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    • Cassandra Tower Cassandra Tower on Jun 02, 2020

      You have to use the oil based kilz, not the latex

  • Linda Jowers Linda Jowers on Oct 07, 2013
    I've used TSP outside but never inside. The ceilings are popcorn texture & not sure we can afford to take that off & have the ceilings professionally redone. Most drywall people say they have to be redone with tape & coating & sanding. I know my daughter would want the smooth ceilings, but not sure we can do that. Plus we already know the wood floors will have to be redone. We are not sure yet what other work will be necessary. Thank you for your help & information - good details.

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    • Diane Suplick Diane Suplick on Aug 24, 2015
      @Christine That's what we did in our bedroom. After 17 yrs. of living with popcorn ceilings we learn they did that to hide leaks and thin plywood instead of drywall was used . My dinning room is next .

  • If you have popcorn ceilings, depending upon what type, you may need to remove them to rid the odors. Some brands of popcorn uses a Styrofoam bead mixed in titanium oxide. This material will absorb odors like a sponge. If that is the type you have, you will need to scrape it off and finish the ceilings as needed. Depending upon the reason for the popcorn will determine if there is a lot of refinish work to do once off or not. The other type of popcorn uses asbestos as the texture. Of course this is older type, but you never know what you have unless you test. So before you spend a lot of money trying to coat over etc. I would suggest that you have the material tested on the ceiling to know what your dealing with. In any case if there is a heavy coating of yellow on the ceilings and walls, removal is really your best option, followed by a good oil based primer to seal in what ever is left after cleaning.

    • Linda Jowers Linda Jowers on Oct 09, 2013
      @Woodbridge Environmental Tiptophouse.com This house was built in 1962. My parents & I moved in as soon as it was finished. Guess at that age it would be a good idea to test it. Thank you for that tip.

  • Christine Christine on Oct 08, 2013
    Linda, if you choose to take the baseboards back to woodwork (as in wood, not painted) I STRONGLY recommend the Citristrip I mentioned earlier. Citristrip is thick, so you could do a piece of woodwork without getting it on the other adjacent pieces. I think I (raved) mentioned how it doesn't stink, burn, or eat your clothing, so you can use this inside safely. Be aware, though, that they'll look so good with all the paint, grease and nicotine removed, it'll make the other pieces look worse. If you don't want to replace the switch plates, boil them for a few minutes and scrub off the paint with steel wool. Mulberry makes these fabulous, wider plates that are paintable, though, and look very, very nice. Not terribly expensive. Again, time and $$. Your daughter inherited this place? I kind of feel sorry for the previous owner. Sounds like they could have used some help, if not just good advice -- like from this place! [LOL] Good luck.

    • Linda Jowers Linda Jowers on Oct 08, 2013
      @Christine Forgot in my ranting to thank you for the information about the Citrastrip. I have a shopping list of cleaning items to get; so I will add that to the list. Since none of the woodwork has ever been painted I think it will be best to clean it & keep it that way. Thanks for the information.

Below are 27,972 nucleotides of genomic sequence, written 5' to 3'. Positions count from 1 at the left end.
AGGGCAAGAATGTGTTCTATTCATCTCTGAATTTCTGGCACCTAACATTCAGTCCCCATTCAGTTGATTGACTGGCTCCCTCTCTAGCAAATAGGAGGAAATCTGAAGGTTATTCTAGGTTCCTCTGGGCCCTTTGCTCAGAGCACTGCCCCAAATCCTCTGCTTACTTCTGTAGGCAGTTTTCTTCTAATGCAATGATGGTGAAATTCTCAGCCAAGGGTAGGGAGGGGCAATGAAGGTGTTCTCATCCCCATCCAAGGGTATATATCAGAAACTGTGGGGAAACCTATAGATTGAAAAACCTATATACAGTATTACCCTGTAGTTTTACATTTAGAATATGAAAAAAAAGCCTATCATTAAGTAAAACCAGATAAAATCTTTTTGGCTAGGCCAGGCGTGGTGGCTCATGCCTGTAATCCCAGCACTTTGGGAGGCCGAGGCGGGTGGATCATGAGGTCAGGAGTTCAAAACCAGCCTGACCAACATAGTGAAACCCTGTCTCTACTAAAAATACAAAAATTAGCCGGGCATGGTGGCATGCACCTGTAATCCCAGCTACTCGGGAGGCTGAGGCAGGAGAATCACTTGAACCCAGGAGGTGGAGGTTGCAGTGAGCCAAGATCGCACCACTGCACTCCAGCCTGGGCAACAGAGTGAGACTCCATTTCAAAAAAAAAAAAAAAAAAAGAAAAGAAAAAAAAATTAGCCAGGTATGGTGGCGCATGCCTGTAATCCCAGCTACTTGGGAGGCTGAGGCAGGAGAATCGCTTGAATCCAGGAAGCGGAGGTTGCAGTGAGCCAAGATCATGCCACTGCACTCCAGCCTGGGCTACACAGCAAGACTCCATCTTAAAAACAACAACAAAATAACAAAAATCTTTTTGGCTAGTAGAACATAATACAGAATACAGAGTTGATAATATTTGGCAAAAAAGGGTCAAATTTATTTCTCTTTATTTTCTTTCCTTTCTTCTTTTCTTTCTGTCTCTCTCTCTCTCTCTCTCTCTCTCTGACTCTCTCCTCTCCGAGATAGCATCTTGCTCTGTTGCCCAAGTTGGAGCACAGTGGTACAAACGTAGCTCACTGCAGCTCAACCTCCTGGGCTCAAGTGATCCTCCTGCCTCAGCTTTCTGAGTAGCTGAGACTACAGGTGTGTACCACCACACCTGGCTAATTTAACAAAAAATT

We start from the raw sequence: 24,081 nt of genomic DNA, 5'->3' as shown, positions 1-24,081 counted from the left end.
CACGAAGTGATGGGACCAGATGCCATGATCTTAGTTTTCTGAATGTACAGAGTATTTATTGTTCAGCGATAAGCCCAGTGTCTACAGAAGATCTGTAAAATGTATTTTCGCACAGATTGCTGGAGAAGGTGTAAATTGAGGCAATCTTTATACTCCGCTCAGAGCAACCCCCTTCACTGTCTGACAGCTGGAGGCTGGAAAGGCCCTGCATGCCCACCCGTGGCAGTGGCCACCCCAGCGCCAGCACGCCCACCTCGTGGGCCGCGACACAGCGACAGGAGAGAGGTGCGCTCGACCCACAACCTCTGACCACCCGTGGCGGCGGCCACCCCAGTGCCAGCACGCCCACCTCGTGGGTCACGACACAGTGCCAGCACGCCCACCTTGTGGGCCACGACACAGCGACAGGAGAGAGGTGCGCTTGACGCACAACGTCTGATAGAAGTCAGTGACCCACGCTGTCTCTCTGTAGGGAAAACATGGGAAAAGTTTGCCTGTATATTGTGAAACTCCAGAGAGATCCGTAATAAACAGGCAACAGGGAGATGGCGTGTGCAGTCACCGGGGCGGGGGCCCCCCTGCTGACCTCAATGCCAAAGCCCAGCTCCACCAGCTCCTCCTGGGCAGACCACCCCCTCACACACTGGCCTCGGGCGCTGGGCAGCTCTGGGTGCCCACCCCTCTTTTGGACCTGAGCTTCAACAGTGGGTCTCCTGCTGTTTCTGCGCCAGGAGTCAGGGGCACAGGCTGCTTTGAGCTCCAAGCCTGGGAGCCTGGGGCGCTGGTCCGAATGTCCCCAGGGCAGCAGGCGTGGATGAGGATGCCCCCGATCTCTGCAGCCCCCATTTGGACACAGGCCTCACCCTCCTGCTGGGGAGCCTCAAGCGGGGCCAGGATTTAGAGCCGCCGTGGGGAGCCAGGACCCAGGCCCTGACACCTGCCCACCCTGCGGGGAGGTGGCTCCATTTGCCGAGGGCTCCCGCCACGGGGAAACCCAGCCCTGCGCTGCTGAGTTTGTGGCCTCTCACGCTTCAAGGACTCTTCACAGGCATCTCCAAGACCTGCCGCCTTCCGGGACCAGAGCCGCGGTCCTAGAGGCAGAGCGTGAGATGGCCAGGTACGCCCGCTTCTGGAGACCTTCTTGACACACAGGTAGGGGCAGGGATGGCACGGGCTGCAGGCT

• Natasha J Natasha J on Oct 08, 2013
    @Linda Jowers YW! I use only a few cleaning products... Greased Lightning http://www.greased-lightning.com/ I clean my grill, use it in my carpet shampooer, my car tires, bathroom, and it cleans everything from mildly gross to everyday. You can get it at Dollar General $4 for almost 1 gal or Home Depo or even your grocery store.

  • Linda Jowers Linda Jowers on Oct 08, 2013
    Thanks for that tip. We noticed electrical & duct tape on one of the fans, but haven't been able to check it out further. My daughter has the electicity & gas being turned back on this week, so we will inspect those fans. We will probably keep the blinds up until our daughter can actually move in so it is harder for people to look in the windows while the house is empty. I probably need to go over when the electricty comes back on & be sure the fans are all turned off until they can be checked out & cleaned.

  • 173371 173371 on Oct 09, 2013
    My husband and I recently quit smoking and the house showed it. I washed the walls, ceilings, baseboards, floors, the mini-blinds, everything with Spic-N-Span. It works very well, usually requires no rinsing, and leaves behind almost no odor. I took the blinds down and did them outside, as we have no tub, just a shower stall, and even the cords came clean.

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    • Linda Jowers Linda Jowers on Oct 15, 2013
      @Elizabeth Bowen-droneburg Thank you, I'll add that to my shopping list. Still ahve to pick up some charcoal to help with odor. have already used cups of vinegar.

  • Janet Smith Janet Smith on Oct 09, 2013
    If the above do not get rid of the smell, I would contact a "fire restoration company" like Servepro. The may have products that are more effective. They also have an "ozone machine" that will remove many odors from a home. You do have vacate the premises and take plants and pets for several hours. I can't remember how expensive it is, but it might be a "last resort" solution.

  • Debbi reis Debbi reis on Oct 09, 2013
    your right Sue - forgot about that one! charcoal will also absorb to much moisture in a room/closet.

  • Margie Margie on Oct 11, 2013
    stinky doggie smell in house.....how to get rid of...

  • Sandy Sandy on Oct 11, 2013
    White vinegar and water work well against nicotine. 1 cup to 1 gallon water should be strong enough. Cheap and worth a try.

  • SEMitchell SEMitchell on Oct 11, 2013
    If you're going to paint, just wash the walls down in a general cleaner, then get Kilz. I had a similar situation and found that Kilz makes a water-based primer/sealer and it really took care of the smell that had penetrated the drywall. Nicotine is a tar, so you may want to soak the blinds. Vinegar helps get rid of doggie smell, as well as a good cleaning. Good luck!

  • Cyndi Cyndi on Oct 11, 2013